Anonymous said...

Scott, sorry for not following up sooner - i didn't see the blog again until now.

i do not know if dara had taken drugs or not. i do know she wasn't caught and i do know she had a great big target of suspicion on her - maybe as much as anyone in history.

dara is on record as praising the zone diet during her first come back. it doesn't seem likely that she'd discard something that worked so well in the past.

in fact, it stands to reason she shut up about it to keep her competitive edge secret. if everyone did it, there would be no more edge, would there?

dara isn't alone. jenny thompson also started the zoned diet - but in 1992. i think these two are the best female swimmers in history - bar none. including all the other swimmers that have done drugs through the ages - even those who got caught so there is no doubt.

valentina vezalli won her third straight fencing gold medal as a 38 year old - the only human to do that - male or female. actually, to win a gold at 38 and to win 3 in a row.

so no, i can't verify for sure that dara is drug free. there is just no evidence that she's used drugs and the zone diet's anti-inflammatory properties optimize human performance - so she's going to have better performance than other people.

many people used drugs in swimming, but not many did so after 27, let alone 36 like thompson or 42 like dara.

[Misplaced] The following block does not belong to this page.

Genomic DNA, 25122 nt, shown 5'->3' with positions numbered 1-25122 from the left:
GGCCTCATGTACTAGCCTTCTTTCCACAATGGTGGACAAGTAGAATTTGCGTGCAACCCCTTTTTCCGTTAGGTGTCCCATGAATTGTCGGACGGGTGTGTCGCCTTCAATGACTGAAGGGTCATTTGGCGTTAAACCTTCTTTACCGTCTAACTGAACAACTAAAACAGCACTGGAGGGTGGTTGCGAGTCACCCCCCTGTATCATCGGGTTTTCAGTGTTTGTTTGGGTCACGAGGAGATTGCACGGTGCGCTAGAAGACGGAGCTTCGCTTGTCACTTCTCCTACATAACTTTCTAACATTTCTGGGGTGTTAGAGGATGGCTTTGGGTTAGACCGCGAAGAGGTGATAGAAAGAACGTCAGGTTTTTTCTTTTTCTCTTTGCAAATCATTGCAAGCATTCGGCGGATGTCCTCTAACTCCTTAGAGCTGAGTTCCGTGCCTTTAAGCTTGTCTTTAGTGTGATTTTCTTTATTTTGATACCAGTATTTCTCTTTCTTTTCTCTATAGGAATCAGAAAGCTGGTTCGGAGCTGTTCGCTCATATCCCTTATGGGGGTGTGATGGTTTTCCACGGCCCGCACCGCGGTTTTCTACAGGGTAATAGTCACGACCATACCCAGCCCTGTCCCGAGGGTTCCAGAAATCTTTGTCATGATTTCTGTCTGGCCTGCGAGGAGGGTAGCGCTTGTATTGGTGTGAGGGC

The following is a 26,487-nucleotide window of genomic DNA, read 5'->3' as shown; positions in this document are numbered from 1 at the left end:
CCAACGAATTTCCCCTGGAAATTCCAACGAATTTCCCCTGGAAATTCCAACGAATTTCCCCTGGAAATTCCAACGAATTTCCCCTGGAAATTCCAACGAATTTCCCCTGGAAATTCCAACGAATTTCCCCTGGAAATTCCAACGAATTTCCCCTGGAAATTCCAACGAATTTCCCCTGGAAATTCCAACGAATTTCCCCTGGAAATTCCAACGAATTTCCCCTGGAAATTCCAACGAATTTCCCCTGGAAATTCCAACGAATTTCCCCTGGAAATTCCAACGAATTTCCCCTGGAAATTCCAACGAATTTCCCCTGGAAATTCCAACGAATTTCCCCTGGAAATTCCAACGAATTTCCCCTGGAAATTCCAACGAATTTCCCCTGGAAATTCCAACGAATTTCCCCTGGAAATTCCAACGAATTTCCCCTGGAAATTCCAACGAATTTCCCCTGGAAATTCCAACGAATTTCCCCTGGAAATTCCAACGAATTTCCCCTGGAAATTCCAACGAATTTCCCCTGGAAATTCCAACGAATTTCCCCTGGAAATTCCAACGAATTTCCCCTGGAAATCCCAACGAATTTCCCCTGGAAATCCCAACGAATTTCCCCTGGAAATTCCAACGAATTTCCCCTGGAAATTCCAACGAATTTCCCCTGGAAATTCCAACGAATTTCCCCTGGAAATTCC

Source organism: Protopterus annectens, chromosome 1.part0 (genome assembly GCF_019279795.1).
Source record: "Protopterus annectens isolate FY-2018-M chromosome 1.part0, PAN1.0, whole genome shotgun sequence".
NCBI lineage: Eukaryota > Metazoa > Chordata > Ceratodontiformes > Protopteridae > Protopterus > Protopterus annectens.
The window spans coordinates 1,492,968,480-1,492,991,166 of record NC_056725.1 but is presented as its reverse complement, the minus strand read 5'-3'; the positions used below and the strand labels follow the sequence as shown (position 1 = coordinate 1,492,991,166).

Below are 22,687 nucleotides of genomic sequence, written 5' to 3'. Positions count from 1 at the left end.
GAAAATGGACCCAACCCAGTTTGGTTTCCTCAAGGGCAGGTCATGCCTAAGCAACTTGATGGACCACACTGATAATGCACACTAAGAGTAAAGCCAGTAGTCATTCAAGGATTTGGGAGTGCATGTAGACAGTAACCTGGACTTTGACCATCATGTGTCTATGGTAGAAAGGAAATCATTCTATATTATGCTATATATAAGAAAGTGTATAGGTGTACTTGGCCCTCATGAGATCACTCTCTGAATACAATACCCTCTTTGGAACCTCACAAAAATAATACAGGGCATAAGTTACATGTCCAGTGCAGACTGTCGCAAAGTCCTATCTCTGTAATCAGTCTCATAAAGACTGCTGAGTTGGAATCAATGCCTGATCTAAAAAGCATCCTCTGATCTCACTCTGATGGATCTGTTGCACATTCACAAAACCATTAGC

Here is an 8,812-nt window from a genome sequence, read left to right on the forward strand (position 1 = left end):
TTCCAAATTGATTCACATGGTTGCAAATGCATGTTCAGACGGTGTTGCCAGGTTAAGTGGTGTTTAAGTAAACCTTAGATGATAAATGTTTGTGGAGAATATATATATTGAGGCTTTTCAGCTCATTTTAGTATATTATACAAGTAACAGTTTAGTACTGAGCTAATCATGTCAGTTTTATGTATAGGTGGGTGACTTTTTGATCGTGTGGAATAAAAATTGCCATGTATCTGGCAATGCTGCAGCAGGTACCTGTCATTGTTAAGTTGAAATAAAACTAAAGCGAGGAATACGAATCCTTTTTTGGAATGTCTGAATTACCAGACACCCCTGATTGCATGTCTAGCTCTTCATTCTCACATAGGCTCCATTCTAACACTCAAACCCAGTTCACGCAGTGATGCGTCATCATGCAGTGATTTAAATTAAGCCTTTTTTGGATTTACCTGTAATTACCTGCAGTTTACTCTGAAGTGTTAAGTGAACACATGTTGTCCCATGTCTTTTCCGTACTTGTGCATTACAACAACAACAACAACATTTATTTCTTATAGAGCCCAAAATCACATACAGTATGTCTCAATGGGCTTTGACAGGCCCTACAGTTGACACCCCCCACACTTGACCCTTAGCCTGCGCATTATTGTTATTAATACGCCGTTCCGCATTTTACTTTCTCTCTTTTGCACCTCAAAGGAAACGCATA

if it was as easy as taking some drugs, more people would do it.

as an aside, the oldest swimmer on the US olympic team has been a zoner - 1992, 1996, 2000, 2004 and 2008.

is dara still zoning? i can look at her and tell she almost certainly is. look at vezalli - these elite athlete zoners tend to look alike. super lean with solid muscles.

check out nicole (and she's not as gifted as dara)...

see the trend here?

as for evidence dara is still a zoner, even if incognito...

high dose fish oil is a key part of the zone diet.

dara's nutrition guidelines fit into the zone diet framework... these are current recommendations.

search zone diet along with...

marv marinovich
steve finley
troy polamalu
manuel uribe
randall mccloy
minnesota volleyball
robin pbs losing it
zone diet revisited (note rob's testimonial)

this diet is the only diet designed, from the ground up, to be anti-inflammatory and, therefore, optimizes human performance.

if dara is doing drugs then she deserves having the book thrown at her.

maybe she is, maybe she isn't.

i guess my point here is to say that an anti-inflammatory diet can have and incredible impact on performance so i don't exclude a drug free dara or jenny or valentina achieving super human athletic results.